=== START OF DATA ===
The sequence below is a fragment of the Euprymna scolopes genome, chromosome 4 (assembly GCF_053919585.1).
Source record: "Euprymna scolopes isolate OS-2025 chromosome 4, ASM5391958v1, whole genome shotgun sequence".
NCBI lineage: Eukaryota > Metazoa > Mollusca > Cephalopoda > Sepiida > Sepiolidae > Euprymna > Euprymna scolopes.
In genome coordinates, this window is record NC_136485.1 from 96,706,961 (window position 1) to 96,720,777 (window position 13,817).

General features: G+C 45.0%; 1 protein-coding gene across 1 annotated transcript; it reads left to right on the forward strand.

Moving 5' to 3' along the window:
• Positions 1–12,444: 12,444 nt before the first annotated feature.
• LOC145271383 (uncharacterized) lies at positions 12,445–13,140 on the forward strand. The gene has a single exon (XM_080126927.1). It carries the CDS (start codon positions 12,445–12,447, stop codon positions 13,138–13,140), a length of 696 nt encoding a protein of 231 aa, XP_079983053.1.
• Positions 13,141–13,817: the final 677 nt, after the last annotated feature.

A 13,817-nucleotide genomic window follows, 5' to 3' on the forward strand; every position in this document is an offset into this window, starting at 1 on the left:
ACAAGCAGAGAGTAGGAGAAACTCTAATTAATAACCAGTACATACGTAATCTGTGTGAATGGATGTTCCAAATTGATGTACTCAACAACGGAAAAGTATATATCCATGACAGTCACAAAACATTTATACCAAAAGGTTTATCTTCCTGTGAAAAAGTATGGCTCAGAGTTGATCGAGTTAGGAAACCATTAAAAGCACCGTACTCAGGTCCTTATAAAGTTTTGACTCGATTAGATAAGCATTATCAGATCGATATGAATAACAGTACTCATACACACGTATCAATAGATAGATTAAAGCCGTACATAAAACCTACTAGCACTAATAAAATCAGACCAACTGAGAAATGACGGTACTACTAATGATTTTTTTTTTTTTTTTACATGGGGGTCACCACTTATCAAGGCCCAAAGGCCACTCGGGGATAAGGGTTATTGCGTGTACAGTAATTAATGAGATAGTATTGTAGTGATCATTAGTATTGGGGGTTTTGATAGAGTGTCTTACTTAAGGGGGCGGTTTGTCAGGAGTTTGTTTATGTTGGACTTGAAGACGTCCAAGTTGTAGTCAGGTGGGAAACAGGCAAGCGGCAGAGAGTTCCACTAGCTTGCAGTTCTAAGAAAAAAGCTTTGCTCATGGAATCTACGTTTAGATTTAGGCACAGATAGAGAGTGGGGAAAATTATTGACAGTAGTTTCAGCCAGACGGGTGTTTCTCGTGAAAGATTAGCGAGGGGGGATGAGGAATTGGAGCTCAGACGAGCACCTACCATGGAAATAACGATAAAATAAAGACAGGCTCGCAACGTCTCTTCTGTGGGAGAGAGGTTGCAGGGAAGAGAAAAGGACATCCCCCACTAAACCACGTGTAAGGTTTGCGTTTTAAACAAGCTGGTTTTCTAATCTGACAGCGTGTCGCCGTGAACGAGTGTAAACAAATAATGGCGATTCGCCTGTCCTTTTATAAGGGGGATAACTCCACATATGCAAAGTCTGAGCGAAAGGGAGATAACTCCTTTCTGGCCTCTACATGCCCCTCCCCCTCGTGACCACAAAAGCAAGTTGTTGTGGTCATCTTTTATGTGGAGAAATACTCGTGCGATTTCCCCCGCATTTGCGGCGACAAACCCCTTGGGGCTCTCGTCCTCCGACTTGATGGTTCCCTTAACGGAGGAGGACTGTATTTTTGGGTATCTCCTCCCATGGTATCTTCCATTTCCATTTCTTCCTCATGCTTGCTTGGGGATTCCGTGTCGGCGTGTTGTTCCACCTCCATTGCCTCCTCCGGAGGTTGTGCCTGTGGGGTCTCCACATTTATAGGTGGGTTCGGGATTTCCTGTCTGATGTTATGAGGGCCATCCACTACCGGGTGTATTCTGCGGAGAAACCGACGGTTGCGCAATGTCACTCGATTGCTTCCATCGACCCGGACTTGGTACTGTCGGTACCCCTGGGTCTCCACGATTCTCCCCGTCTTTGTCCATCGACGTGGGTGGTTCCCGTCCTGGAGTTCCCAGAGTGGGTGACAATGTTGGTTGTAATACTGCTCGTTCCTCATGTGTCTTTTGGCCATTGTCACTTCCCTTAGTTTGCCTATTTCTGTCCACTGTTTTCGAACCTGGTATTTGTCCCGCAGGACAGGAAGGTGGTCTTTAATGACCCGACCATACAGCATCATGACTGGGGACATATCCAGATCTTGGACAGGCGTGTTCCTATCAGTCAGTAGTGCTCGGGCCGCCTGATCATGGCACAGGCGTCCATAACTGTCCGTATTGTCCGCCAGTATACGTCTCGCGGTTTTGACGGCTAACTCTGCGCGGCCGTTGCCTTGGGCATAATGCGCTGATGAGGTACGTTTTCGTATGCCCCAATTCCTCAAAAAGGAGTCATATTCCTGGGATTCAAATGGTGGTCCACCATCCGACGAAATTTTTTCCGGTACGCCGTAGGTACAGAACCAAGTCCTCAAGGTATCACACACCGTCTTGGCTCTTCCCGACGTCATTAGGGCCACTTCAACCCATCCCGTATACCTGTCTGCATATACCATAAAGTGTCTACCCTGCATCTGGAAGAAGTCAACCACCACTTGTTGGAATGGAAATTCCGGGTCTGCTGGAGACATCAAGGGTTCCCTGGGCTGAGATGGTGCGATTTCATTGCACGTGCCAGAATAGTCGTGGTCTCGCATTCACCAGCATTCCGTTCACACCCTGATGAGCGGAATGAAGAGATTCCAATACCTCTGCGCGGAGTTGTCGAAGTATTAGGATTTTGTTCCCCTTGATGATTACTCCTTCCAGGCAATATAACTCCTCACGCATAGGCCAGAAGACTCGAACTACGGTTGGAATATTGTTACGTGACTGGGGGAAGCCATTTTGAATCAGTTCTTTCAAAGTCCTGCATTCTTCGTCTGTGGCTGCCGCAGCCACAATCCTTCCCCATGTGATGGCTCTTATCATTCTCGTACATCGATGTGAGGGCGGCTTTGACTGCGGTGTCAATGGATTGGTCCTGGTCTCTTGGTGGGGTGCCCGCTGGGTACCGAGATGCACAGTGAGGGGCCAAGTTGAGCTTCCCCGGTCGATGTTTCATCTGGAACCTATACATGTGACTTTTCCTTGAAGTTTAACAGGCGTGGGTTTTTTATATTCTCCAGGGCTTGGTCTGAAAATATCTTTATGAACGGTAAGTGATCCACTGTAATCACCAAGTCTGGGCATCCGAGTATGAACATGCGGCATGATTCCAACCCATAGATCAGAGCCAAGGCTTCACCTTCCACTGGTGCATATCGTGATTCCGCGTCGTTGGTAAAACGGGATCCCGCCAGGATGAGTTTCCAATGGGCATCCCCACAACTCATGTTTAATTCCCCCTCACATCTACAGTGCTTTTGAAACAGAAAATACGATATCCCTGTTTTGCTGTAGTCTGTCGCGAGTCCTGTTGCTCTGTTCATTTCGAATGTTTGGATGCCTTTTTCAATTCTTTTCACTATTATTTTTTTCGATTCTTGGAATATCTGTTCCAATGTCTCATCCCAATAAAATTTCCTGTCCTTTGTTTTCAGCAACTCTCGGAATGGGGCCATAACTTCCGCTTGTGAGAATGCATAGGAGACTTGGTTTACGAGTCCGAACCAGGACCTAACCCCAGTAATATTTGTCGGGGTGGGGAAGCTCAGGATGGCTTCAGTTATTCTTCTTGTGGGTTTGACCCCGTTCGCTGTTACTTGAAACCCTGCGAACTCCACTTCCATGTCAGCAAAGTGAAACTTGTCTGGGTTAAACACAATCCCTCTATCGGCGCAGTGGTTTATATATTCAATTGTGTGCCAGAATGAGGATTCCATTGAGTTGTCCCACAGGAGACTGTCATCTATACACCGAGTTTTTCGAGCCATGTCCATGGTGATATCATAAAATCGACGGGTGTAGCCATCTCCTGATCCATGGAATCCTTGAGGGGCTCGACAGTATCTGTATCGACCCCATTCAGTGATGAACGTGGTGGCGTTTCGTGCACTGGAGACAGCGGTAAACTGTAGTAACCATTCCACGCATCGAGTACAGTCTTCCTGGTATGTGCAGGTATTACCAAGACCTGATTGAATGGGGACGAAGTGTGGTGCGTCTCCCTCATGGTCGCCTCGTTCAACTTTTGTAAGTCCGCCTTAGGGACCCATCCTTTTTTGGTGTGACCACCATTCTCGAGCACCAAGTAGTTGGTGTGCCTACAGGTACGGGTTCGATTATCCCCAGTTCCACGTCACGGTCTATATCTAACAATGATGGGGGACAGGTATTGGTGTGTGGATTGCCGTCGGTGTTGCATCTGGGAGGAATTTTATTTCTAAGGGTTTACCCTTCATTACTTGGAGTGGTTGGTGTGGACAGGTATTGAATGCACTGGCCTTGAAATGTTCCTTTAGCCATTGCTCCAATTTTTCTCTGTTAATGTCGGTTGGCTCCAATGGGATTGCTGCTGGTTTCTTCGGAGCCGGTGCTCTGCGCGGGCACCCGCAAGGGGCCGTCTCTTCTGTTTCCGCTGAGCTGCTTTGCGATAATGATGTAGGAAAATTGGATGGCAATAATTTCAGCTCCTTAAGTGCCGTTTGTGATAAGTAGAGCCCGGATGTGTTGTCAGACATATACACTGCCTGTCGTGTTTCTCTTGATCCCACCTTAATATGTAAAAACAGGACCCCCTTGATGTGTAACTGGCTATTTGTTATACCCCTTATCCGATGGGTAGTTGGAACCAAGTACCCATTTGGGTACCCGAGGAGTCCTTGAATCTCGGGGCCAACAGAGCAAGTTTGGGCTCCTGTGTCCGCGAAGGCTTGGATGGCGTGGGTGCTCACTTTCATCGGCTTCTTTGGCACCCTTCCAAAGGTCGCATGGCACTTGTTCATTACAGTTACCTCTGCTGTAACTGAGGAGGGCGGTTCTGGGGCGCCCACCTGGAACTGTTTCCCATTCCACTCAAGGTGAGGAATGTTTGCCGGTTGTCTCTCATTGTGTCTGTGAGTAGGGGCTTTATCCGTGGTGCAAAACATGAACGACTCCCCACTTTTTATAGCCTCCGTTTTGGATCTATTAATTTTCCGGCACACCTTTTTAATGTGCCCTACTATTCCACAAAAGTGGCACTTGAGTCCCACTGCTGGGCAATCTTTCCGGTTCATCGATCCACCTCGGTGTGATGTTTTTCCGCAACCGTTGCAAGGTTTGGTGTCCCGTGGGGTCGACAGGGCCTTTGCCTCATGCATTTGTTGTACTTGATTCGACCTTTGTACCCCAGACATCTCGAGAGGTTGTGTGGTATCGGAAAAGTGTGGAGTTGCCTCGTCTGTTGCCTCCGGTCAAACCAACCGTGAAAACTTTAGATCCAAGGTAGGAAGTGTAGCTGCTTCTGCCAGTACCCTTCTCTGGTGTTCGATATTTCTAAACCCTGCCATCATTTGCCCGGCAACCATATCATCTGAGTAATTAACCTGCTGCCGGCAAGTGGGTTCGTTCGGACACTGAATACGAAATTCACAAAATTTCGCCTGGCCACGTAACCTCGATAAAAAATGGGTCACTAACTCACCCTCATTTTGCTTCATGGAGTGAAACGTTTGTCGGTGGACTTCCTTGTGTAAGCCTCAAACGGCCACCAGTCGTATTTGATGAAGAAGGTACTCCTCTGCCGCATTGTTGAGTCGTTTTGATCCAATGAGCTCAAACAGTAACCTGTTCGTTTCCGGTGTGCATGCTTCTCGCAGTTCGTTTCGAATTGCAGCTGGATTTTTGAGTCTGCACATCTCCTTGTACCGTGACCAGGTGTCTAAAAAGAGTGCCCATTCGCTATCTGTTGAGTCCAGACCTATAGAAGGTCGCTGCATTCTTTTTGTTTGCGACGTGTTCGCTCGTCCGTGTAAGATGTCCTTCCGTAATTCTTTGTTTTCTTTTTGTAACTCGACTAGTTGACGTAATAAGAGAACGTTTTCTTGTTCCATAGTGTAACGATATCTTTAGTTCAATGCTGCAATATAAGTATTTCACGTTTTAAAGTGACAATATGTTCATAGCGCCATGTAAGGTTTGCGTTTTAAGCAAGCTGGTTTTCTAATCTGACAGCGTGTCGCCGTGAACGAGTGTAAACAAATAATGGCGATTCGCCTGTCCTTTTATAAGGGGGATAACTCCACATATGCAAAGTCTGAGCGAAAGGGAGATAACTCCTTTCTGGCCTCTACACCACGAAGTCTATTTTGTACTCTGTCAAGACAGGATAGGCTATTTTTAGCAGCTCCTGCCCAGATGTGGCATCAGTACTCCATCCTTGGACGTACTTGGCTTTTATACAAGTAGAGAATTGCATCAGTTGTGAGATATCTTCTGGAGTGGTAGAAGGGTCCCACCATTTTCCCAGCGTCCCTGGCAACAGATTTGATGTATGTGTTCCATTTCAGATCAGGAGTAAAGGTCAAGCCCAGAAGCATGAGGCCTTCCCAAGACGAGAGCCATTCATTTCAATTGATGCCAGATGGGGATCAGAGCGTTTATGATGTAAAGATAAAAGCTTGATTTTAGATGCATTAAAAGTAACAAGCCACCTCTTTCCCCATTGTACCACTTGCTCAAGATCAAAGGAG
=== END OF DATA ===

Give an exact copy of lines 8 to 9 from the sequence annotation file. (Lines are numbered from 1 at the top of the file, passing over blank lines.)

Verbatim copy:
• LOC145271383 (uncharacterized) lies at positions 12,445–13,140 on the forward strand. The gene has a single exon (XM_080126927.1). It carries the CDS (start codon positions 12,445–12,447, stop codon positions 13,138–13,140), a length of 696 nt encoding a protein of 231 aa, XP_079983053.1.
• Positions 13,141–13,817: the final 677 nt, after the last annotated feature.